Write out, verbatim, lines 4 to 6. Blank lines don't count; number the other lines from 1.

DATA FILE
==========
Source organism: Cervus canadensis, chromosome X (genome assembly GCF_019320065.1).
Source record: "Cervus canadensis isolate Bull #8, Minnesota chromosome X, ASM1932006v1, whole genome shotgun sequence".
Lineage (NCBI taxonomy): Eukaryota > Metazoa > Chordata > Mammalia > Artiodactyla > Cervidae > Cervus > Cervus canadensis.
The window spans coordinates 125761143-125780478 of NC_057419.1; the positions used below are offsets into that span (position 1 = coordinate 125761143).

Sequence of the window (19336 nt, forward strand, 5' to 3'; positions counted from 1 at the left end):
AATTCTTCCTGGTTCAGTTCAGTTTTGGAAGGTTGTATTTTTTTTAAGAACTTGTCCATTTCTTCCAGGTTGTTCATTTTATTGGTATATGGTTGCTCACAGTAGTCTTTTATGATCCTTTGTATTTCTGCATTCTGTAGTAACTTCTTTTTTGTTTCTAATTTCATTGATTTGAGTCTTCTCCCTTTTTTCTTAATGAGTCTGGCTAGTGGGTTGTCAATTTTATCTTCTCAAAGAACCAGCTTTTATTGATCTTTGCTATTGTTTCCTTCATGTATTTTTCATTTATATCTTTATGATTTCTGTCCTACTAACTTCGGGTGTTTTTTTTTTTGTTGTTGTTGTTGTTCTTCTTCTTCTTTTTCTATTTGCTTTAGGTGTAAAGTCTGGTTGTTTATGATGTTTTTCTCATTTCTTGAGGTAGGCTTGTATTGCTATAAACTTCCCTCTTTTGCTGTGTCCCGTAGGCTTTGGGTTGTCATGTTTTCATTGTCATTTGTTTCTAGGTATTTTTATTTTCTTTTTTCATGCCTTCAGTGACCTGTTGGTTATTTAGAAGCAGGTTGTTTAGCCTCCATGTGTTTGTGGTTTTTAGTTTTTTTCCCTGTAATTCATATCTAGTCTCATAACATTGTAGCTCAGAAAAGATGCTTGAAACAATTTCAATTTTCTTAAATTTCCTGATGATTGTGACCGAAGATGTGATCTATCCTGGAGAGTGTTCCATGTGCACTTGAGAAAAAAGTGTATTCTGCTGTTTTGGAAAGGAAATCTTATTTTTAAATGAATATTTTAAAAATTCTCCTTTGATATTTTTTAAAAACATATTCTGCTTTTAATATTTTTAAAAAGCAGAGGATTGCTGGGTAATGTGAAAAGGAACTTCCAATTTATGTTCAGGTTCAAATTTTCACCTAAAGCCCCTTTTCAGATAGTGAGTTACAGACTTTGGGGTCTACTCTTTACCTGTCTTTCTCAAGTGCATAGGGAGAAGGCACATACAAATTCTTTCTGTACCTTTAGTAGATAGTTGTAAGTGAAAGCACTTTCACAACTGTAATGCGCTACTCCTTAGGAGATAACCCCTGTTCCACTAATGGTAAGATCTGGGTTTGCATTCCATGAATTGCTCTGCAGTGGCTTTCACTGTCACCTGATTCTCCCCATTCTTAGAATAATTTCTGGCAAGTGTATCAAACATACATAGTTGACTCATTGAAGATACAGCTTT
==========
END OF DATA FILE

The window spans coordinates 125761143-125780478 of NC_057419.1; the positions used below are offsets into that span (position 1 = coordinate 125761143).

Sequence of the window (19336 nt, forward strand, 5' to 3'; positions counted from 1 at the left end):
AATTCTTCCTGGTTCAGTTCAGTTTTGGAAGGTTGTATTTTTTTTAAGAACTTGTCCATTTCTTCCAGGTTGTTCATTTTATTGGTATATGGTTGCTCACAGTAGTCTTTTATGATCCTTTGTATTTCTGCATTCTGTAGTAACTTCTTTTTTGTTTCTAATTTCATTGATTTGAGTCTTCTCCCTTTTTTCTTAATGAGTCTGGCTAGTGGGTTGTCAATTTTATCTTCTCAAAGAACCAGCTTTTATTGATCTTTGCTATTGTTTCCTTCATGTATTTTTCATTTATATCTTTATGATTTCTGTCCTACTAACTTCGGGTGTTTTTTTTTTTGTTGTTGTTGTTGTTCTTCTTCTTCTTTTTCTATTTGCTTTAGGTGTAAAGTCTGGTTGTTTATGATGTTTTTCTCATTTCTTGAGGTAGGCTTGTATTGCTATAAACTTCCCTCTTTTGCTGTGTCCCGTAGGCTTTGGGTTGTCATGTTTTCATTGTCATTTGTTTCTAGGTATTTTTATTTTCTTTTTTCATGCCTTCAGTGACCTGTTGGTTATTTAGAAGCAGGTTGTTTAGCCTCCATGTGTTTGTGGTTTTTAGTTTTTTTCCCTGTAATTCATATCTAGTCTCATAACATTGTAGCTCAGAAAAGATGCTTGAAACAATTTCAATTTTCTTAAATTTCCTGATGATTGTGACCGAAGATGTGATCTATCCTGGAGAGTGTTCCATGTGCACTTGAGAAAAAAGTGTATTCTGCTGTTTTGGAAAGGAAATCTTATTTTTAAATGAATATTTTAAAAATTCTCCTTTGATATTTTTTAAAAACATATTCTGCTTTTAATATTTTTAAAAAGCAGAGGATTGCTGGGTAATGTGAAAAGGAACTTCCAATTTATGTTCAGGTTCAAATTTTCACCTAAAGCCCCTTTTCAGATAGTGAGTTACAGACTTTGGGGTCTACTCTTTACCTGTCTTTCTCAAGTGCATAGGGAGAAGGCACATACAAATTCTTTCTGTACCTTTAGTAGATAGTTGTAAGTGAAAGCACTTTCACAACTGTAATGCGCTACTCCTTAGGAGATAACCCCTGTTCCACTAATGGTAAGATCTGGGTTTGCATTCCATGAATTGCTCTGCAGTGGCTTTCACTGTCACCTGATTCTCCCCATTCTTAGAATAATTTCTGGCAAGTGTATCAAACATACATAGTTGACTCATTGAAGATACAGCTTT